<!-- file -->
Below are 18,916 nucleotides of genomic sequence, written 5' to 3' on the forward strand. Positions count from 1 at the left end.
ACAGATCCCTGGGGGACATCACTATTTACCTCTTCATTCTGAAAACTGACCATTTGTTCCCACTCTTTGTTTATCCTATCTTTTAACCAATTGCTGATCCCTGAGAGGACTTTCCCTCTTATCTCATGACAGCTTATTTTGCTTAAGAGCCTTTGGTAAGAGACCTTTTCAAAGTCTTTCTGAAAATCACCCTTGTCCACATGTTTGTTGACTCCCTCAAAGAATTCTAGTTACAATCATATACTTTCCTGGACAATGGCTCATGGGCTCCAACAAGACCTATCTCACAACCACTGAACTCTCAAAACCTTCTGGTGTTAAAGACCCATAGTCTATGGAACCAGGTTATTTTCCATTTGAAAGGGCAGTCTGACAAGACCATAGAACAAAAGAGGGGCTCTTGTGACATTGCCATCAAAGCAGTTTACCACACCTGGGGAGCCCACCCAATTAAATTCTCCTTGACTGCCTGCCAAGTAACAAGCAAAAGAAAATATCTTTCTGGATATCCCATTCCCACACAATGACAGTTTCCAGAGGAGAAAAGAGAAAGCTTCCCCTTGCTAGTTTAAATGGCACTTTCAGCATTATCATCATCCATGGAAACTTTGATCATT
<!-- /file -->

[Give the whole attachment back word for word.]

Below are 18,916 nucleotides of genomic sequence, written 5' to 3' on the forward strand. Positions count from 1 at the left end.
ACAGATCCCTGGGGGACATCACTATTTACCTCTTCATTCTGAAAACTGACCATTTGTTCCCACTCTTTGTTTATCCTATCTTTTAACCAATTGCTGATCCCTGAGAGGACTTTCCCTCTTATCTCATGACAGCTTATTTTGCTTAAGAGCCTTTGGTAAGAGACCTTTTCAAAGTCTTTCTGAAAATCACCCTTGTCCACATGTTTGTTGACTCCCTCAAAGAATTCTAGTTACAATCATATACTTTCCTGGACAATGGCTCATGGGCTCCAACAAGACCTATCTCACAACCACTGAACTCTCAAAACCTTCTGGTGTTAAAGACCCATAGTCTATGGAACCAGGTTATTTTCCATTTGAAAGGGCAGTCTGACAAGACCATAGAACAAAAGAGGGGCTCTTGTGACATTGCCATCAAAGCAGTTTACCACACCTGGGGAGCCCACCCAATTAAATTCTCCTTGACTGCCTGCCAAGTAACAAGCAAAAGAAAATATCTTTCTGGATATCCCATTCCCACACAATGACAGTTTCCAGAGGAGAAAAGAGAAAGCTTCCCCTTGCTAGTTTAAATGGCACTTTCAGCATTATCATCATCCATGGAAACTTTGATCATT